ESA Easterns To Begin Tomorrow

10 foot seas and 30mph+ northeast winds don't really bode well for the Outer Banks. Photo: Dirt

10 foot seas and 30mph+ northeast winds don't really bode well for the Outer Banks. Photo: Dirt

We hop in a truck bed of a friendly Floridian. I put my fins in my board and start waxing the deck—I’ve yet to surf on the Outer Banks since arriving Saturday morning. But today was the first opportunity since the relentless northeast winds finally backed off for a bit.

The swell from Igor and Julia was far too out of control for the 2010 ESA Easterns to get underway today, too. The scaffolding remains to be on the beach (they will assemble it tomorrow morning at 6 a.m.). And good thing it wasn’t set up yet because the waterline was nearly to the parking lot at the Cape Hatteras groin. They will begin running double beaches tomorrow morning because they are 80 heats behind. But this is merely a minor speed bump in the road to crowning this year’s Easterns champions.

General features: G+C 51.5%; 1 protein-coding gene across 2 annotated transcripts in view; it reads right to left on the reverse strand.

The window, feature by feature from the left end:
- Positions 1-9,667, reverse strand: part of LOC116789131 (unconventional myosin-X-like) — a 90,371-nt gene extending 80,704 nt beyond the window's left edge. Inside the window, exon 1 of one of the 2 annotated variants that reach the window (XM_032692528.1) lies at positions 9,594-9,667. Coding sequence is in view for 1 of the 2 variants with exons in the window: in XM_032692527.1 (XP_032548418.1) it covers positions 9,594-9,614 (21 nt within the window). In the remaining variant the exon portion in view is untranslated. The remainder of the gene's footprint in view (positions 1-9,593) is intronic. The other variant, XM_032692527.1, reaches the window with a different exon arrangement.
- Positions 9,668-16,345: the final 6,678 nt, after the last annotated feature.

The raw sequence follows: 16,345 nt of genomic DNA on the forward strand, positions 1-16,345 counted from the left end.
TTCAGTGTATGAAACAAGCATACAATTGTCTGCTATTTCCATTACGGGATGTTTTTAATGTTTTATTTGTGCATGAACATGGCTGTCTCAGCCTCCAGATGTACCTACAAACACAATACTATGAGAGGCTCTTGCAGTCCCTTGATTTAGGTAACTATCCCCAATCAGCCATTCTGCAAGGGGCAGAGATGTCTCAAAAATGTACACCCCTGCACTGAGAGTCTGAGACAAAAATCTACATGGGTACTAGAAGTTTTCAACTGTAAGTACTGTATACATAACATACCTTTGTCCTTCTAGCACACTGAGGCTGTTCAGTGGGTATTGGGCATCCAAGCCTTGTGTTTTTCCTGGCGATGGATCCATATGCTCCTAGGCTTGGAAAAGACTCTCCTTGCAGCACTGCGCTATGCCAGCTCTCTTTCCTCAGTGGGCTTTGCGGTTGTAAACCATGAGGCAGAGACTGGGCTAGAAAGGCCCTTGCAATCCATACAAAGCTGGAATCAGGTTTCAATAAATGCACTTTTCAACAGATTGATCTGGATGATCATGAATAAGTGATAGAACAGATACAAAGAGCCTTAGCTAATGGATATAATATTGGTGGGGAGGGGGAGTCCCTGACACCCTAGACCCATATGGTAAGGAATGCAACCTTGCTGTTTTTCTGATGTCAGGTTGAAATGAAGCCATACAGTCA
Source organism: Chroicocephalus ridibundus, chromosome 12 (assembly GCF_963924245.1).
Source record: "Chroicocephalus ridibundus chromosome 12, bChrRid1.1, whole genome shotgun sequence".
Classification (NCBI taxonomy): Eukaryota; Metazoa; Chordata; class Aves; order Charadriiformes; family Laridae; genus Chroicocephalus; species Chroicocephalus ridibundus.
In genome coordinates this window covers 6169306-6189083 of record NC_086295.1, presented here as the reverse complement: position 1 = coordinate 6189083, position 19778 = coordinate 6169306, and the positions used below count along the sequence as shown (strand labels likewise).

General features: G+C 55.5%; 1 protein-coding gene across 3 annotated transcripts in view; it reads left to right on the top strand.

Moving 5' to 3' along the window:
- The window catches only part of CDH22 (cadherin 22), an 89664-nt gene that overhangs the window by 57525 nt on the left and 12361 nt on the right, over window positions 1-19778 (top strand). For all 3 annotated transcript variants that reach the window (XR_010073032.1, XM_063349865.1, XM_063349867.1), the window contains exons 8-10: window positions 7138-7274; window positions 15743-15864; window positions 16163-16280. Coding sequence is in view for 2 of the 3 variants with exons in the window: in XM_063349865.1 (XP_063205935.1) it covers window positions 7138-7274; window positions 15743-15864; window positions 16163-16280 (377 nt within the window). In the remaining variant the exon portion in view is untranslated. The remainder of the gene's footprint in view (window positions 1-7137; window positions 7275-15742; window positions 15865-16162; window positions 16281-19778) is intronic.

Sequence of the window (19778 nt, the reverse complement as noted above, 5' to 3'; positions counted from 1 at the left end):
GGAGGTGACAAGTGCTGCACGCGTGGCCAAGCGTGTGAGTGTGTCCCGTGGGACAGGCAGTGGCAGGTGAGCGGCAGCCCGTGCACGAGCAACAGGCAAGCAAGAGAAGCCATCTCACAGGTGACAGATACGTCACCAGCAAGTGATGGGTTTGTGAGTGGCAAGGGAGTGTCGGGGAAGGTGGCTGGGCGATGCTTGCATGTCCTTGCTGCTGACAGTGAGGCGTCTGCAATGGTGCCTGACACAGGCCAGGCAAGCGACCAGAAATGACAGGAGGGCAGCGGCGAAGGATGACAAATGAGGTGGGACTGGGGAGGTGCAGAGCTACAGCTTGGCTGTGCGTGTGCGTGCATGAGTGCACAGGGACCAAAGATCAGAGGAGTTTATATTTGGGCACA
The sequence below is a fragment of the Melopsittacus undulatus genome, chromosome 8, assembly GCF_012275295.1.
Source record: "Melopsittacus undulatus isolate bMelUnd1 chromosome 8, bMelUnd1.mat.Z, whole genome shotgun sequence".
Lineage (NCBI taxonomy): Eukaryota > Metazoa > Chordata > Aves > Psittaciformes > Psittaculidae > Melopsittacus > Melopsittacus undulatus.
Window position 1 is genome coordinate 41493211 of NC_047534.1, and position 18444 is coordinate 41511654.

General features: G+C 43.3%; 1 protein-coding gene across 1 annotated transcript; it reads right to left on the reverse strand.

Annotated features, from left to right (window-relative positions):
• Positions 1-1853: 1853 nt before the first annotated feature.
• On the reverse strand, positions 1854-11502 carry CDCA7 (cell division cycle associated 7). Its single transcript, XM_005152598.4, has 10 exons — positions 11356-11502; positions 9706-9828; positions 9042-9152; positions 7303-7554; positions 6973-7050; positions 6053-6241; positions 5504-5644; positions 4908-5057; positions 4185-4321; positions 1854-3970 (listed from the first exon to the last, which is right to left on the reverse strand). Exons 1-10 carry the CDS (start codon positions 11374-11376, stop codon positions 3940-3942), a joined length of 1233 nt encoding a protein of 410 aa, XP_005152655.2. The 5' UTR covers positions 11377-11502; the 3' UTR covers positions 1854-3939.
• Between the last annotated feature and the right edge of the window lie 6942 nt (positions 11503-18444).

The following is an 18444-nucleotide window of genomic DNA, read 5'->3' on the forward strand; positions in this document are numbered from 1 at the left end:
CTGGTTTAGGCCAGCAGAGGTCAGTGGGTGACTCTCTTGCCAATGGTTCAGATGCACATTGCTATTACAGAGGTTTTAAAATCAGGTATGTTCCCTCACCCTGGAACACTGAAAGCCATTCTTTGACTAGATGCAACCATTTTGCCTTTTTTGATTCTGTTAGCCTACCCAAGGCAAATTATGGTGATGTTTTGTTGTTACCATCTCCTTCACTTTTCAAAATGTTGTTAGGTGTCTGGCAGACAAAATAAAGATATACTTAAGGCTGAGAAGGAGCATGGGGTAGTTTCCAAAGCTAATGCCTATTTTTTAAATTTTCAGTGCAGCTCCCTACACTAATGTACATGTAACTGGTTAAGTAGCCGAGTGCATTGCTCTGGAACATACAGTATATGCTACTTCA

As we pull up to the hard to reach pointbreak we see that it’s offshore there, yet much smaller, meaning it’s more manageable. We talk story for a bit with the friendly Floridian who provided us transportation and I realize that only on the East Coast would someone agree to give us a ride to a local’s knowledge spot. It wasn’t uncrowded by any means, but it’s still the principle of it. I remember that East Coast surfing revolves around camaraderie and a “we’re all in this together” attitude.

After a few hours of surfing we decide to start heading back. It’s a long, sandy, windy walk but we’re offered a ride shortly into it. And now we wait for the clean-up which is hopefully coming tomorrow, and the official start of this year’s Easterns.—Ryan Brower

Check out our Easterns preview here and stay tuned for full coverage as the week unfolds.